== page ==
DEAR EDITOR:

It was a beautiful early summer afternoon in 1961. I was a wide-eyed 9-year-old who can recall the excitement and anticipation of attending my very first Major League baseball game. The images are set in stone, walking up the concrete steps to our seating section, the air filled with the smell of cigar smoke (it was 1961, after all), and then, my first view of the most beautiful place on Earth, a huge dark green grass masterpiece known as Connie Mack Stadium.

Black and white television simply could not capture the beauty of this field, a perfectly smooth infield with finely grounded dirt, a closely cropped diamond of grass, and what seemed like an endless outfield. How did anyone ever hit a home run? I simply could not imagine the ball traveling that far. In Little League, any kid who hit the ball out of the short infield was considered a “slugger.” It seemed the distance to the back of the dirt at shortstop here was way further than our Little League outfield fences.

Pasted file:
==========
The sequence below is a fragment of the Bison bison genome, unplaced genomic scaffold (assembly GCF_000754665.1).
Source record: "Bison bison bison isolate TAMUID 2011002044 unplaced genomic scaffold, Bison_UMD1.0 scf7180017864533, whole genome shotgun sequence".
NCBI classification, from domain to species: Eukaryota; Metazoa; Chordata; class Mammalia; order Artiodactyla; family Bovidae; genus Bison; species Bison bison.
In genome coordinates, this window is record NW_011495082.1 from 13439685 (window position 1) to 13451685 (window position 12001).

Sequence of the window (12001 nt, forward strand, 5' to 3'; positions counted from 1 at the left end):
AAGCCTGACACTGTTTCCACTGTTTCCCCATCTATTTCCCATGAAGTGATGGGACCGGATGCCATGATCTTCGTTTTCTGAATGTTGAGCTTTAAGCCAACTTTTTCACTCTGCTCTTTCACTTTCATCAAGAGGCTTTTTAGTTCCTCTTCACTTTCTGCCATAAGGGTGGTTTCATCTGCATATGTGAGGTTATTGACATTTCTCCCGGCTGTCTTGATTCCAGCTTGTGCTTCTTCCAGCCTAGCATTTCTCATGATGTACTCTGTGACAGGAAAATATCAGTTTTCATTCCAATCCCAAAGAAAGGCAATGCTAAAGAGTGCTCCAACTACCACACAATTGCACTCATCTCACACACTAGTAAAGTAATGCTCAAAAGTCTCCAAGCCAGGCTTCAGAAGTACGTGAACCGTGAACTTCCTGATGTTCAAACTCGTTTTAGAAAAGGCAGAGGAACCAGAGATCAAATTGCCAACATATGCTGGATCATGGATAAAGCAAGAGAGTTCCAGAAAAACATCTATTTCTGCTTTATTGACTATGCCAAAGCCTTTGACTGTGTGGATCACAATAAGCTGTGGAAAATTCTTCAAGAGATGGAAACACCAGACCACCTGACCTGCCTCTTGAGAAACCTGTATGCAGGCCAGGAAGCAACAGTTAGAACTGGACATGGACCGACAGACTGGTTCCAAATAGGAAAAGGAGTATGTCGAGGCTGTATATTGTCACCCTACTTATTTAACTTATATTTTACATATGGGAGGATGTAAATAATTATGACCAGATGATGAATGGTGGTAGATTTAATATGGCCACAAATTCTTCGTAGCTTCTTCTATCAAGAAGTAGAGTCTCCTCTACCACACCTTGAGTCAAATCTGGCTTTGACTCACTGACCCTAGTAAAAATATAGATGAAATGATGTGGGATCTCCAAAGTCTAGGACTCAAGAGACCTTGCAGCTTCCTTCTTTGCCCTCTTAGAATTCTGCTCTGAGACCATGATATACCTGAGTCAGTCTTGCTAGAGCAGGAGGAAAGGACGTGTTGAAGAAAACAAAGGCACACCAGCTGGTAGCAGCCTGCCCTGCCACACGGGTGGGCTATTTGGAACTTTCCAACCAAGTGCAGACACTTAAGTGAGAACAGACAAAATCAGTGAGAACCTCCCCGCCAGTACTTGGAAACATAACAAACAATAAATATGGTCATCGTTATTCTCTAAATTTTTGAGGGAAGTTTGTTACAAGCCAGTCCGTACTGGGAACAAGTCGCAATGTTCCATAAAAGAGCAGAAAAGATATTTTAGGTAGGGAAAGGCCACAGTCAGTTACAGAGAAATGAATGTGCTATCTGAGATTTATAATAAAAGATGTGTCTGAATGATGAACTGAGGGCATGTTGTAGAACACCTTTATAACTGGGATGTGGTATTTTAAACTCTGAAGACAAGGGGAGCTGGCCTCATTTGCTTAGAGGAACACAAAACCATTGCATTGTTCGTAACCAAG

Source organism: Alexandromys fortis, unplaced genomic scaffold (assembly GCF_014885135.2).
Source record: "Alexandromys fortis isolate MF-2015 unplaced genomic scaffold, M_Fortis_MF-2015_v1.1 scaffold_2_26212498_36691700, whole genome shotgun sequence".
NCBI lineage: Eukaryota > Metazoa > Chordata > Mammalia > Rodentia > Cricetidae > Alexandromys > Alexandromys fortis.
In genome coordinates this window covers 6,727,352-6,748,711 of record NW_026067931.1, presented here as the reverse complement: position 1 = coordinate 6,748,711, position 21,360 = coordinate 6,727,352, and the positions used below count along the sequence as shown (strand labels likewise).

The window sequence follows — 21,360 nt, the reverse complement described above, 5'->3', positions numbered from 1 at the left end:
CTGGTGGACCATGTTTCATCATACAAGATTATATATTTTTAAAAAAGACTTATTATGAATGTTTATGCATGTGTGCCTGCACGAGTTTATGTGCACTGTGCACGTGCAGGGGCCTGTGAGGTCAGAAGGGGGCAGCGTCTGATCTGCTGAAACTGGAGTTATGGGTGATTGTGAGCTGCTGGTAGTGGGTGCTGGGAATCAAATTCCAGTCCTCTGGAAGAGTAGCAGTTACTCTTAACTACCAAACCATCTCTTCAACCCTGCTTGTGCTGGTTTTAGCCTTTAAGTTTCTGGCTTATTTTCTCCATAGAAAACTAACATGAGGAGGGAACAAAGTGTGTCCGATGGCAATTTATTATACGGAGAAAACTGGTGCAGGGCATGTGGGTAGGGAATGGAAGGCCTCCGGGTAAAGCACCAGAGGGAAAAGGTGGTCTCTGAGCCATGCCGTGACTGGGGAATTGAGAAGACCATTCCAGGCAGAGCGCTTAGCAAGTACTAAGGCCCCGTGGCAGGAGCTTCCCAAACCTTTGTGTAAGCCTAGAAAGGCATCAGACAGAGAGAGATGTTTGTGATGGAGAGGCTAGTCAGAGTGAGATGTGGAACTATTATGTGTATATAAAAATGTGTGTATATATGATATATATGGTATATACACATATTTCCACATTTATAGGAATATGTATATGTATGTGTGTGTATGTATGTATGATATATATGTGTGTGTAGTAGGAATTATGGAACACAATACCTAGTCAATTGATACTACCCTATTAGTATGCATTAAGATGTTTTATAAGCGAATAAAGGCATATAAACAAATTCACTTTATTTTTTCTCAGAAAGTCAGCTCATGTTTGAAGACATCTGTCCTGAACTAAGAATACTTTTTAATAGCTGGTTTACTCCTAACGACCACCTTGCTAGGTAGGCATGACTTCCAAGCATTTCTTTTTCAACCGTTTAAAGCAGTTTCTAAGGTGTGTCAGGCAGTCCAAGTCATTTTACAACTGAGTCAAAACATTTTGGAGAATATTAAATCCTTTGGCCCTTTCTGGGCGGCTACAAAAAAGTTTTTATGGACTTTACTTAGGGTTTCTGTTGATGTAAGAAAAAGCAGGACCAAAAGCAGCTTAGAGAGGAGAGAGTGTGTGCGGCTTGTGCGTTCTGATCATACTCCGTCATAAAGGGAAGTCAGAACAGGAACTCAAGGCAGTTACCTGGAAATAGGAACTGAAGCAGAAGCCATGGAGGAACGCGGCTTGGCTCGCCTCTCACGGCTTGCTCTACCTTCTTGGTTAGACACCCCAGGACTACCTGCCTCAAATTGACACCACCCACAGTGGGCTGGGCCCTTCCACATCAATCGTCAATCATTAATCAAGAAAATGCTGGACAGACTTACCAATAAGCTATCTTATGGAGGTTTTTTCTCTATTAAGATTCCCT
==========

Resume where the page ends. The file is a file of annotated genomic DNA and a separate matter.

The Pittsburgh Pirates, defending World Series Champions, were in for a Sunday doubleheader. Remember those, two games for the price of one? The rest of those memories are of a perfectly enjoyable day, everyone getting along, sitting back and watching baseball. I can still recall the gracefulness of Roberto Clemente in right field for the Pirates, and clumsy Dick Stuart at first base. The lovable loser Phillies had the famous Poncho Herrera at first base, Tony Taylor at second, and well, a laundry list of other unknown, but lovable, ballplayers.

Yet here’s the kicker, I would take that era of baseball over anything offered up to us today. What has happened to my game? Who knows how to bunt anymore? What happened to the beautiful strategy of the game taken from us with designated hitters? And what the heck have they done to the baseball? The way the ball flies out of stadiums today makes me think baseballs are now made by the same folks who gave us super balls when we were kids. Remember those? You’d bounce it and they’d bounce 20 feet above your head. Seems it’s not just the players who are juiced up anymore.

The game has become a mere shell of its once proud self with records soon to become meaningless. So sad!

Ron Quigley

Marietta

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